In order to improve your Japanese, you must make lists and set goals. Lists of vocabulary words to memorize and then goals related to how many words you will memorize.

I set a goal at first after deciding adamantly that I was going to be able to speak Japanese. At the time I couldn't speak Japanese but really wanted to. And since I was already living in Japan, I was immersed. My determination was so high and my motivation for wanting to speak Japanese was so hi, that I set goals, made vocabulary lists, and began my journey towards fluency in Japanese. After lots of hard work, I feel that I finally did it.

I can say it took me 9 months at least maybe 10 before my ears were open enough to hear the small intracacies of the language. But I'll never say that I have become fluent like a native, although when people talk to me over the phone they can't tell if I'm a native or a gaijin. Even the police when they pulled me over twice for speeding when I was doing 45kph in a 30kph, it wasn't until I took off my helmet that they noticed I wasn't Japaneese. Because they couldn't see my face, that I was an American, and because of my perfect pronunciation, it fooled them. They didn't know that I was a gaijin and I almost scared the silly puddy right out of them once they saw my blonde hair.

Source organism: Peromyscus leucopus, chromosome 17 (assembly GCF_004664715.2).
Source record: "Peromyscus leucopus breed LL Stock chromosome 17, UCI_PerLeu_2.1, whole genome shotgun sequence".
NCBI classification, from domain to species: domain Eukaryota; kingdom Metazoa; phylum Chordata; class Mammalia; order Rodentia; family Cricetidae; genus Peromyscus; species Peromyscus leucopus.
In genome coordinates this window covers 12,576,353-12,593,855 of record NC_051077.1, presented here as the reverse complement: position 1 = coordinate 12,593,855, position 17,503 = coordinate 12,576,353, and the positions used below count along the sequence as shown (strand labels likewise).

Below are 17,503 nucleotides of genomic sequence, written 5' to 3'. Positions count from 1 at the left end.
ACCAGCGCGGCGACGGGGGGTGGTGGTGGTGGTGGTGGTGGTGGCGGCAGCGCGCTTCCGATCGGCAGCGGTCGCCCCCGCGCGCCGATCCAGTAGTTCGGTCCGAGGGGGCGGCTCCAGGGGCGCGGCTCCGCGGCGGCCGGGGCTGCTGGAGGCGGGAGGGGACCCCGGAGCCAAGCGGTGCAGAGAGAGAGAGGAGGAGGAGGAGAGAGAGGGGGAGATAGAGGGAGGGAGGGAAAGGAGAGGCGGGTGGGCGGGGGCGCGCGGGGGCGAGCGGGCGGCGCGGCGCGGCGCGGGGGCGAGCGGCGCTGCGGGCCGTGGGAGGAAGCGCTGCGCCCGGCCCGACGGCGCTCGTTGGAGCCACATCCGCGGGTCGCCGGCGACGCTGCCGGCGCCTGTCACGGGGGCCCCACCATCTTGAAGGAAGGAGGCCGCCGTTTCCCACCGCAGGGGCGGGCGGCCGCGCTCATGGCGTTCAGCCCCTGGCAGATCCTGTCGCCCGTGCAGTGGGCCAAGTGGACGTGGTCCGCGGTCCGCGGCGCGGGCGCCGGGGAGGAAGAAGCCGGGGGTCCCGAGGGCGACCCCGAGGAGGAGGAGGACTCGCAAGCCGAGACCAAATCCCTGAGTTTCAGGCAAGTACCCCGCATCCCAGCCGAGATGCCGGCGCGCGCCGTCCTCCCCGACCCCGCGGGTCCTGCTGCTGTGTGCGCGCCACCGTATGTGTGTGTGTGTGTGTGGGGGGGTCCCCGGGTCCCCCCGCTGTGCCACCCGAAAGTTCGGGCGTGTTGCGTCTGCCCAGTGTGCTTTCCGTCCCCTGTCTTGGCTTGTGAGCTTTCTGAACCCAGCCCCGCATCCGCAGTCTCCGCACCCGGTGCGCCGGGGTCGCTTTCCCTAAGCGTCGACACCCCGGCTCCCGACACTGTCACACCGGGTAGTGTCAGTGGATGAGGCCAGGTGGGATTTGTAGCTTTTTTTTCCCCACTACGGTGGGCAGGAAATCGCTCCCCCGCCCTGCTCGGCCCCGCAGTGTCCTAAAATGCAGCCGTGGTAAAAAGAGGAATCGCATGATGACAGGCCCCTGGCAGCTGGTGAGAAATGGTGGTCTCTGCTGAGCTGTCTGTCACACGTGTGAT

It freaked them out, that this blonde headed gaijin could speak as a native. But those are the rewards of all my diligence, determination, and steadfastness to my goals.
My very first goal that I made was to memorize 15 words in 2 day.

I did that at first but I did anywhere from 15 -30 words every 2 days, and I would constantly pester someone to quiz me on my new words. The way I memorized words was I made a list of all the useful words I could think of and the list grew very big and then I would do a review over and over, I repeated the words over and over in both directions into and out of English and Japanese, frontways and backwards.